Rise of HIV-Aids positive ‘alarming’

HEALTH authorities are becoming alarmed by the continuous rise in the number of people with Human Immunodeficiency Virus-Acquired Immunodeficiency Syndrome (HIV-Aids) in the country.

"It's alarming. Di na maganda ang bilang ng mga taong may ganitong HIV-Aids," DOH-Davao director Abdullah Dumama said, adding that HIV cases increased from month to month, and the age groups that have the highest number of cases are those in the productive age: between 25-34.

According to United Nations Joint Venture on Aids, the Philippines is one of only a handful of countries at risk of a full-blown Aids epidemic if it is unable to address the problem on time.

Indeed, HIV-Aids is a problem that everyone has to face and solve.

Dumama said the country is among the nine countries which has 28 percent increase in HIV cases.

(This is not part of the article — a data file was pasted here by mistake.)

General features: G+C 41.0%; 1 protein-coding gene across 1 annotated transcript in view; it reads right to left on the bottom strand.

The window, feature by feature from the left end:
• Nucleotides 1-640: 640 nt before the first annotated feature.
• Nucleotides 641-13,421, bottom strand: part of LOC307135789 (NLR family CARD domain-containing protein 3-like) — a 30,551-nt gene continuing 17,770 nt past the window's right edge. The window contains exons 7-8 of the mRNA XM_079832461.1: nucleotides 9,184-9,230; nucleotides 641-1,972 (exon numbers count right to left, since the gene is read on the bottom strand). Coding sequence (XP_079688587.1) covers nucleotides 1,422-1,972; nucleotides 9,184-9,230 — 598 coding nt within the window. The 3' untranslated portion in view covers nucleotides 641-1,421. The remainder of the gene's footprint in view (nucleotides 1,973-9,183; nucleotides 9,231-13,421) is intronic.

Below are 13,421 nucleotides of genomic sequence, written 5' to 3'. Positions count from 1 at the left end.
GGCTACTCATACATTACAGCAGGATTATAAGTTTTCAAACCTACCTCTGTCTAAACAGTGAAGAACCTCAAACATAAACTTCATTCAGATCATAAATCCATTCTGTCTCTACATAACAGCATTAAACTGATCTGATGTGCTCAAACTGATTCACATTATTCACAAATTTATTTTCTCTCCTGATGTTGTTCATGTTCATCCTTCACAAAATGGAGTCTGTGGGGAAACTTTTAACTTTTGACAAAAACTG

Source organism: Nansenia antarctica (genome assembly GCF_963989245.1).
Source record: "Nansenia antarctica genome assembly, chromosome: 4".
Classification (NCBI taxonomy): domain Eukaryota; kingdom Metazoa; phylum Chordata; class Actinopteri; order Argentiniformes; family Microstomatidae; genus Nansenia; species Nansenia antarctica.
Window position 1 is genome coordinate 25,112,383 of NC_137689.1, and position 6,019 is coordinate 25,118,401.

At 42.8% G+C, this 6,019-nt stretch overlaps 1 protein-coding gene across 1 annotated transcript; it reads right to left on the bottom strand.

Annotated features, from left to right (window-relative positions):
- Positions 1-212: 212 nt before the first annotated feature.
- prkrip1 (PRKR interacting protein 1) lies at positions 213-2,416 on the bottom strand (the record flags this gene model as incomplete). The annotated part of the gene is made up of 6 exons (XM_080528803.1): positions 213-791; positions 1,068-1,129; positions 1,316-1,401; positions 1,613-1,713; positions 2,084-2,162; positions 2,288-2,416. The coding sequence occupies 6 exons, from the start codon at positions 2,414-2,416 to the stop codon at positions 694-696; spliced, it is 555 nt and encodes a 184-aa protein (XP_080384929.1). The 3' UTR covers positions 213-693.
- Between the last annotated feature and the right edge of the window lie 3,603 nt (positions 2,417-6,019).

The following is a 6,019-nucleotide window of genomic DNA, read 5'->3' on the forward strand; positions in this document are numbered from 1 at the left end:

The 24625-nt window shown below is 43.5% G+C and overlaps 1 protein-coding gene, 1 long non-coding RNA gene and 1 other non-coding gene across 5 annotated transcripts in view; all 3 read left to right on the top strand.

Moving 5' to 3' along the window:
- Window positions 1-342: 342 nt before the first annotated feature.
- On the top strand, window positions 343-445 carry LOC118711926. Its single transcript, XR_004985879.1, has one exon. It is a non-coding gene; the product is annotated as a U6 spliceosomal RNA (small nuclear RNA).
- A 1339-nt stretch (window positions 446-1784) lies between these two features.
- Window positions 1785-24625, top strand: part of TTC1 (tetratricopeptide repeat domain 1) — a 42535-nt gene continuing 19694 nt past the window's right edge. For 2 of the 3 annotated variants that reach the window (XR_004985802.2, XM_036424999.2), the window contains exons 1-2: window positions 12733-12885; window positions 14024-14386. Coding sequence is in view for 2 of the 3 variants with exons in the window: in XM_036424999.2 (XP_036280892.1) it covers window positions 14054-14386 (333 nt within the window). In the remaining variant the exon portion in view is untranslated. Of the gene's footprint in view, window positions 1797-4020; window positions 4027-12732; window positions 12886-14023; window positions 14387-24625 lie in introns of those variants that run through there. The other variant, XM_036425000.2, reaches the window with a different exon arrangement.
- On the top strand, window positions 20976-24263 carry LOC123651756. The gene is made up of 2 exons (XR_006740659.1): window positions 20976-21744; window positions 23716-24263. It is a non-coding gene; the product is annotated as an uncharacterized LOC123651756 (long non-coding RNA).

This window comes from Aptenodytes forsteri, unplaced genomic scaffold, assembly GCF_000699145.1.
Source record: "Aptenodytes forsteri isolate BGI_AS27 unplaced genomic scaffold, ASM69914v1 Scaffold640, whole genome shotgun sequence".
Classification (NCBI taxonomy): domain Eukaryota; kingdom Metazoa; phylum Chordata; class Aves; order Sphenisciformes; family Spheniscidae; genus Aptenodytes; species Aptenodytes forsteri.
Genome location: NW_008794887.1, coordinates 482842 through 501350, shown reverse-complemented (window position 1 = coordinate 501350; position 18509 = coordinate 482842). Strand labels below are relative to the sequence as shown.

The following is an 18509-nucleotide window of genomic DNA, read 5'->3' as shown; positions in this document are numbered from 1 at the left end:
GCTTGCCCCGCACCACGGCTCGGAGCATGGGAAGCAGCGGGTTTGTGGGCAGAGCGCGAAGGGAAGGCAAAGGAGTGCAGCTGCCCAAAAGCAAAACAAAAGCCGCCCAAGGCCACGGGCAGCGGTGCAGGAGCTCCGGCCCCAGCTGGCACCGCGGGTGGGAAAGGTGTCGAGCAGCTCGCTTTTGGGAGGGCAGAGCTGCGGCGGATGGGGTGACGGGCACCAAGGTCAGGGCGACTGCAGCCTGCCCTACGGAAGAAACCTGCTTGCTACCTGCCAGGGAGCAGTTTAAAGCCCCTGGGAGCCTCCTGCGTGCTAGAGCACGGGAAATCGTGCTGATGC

He added that there are one case per one-hour and 15-minutes.

In Davao Region, he said, the office has recorded 36 cases as of January.

Based on the figures as of January 2016, there are 804 new cases of HIV-Aids in the country which is 50 percent higher as compared to December 2015 with 650 cases.

In January 2015, the health officials recorded 536 cases. The figures also showed that 97 of the 100 percent persons living with Aids are male. The median age was 28 years old (age range: 17-66 years). More than half belong to the 25-34 year age group, while 28 percent were youth aged 15-24 years.

Regions with the highest number of reported cases for January 2016 were National Capital Region (NCR) with 370, Calbarzon with 130, Central Visayas with 71, Central Luzon with 60, and Davao Region with 36. The 137 cases came from the rest of the country.

The reported modes of transmission (MOT) were sexual contact with 771 and needle sharing among injecting drug users (IDU) with 33.

Meanwhile, 89 percent of those transmitted are through sexual contact among males with males (MSM).

Same data showed that there has been a sudden increase of cases, from 17 reported cases per day in 2014 to 27 cases per day in 2016.

The DOH also said that nine out of 10 patients do not show symptoms, and are males. From January 1984 to 2016, there were 31,160 HIV cases nationwide with 1,594 deaths.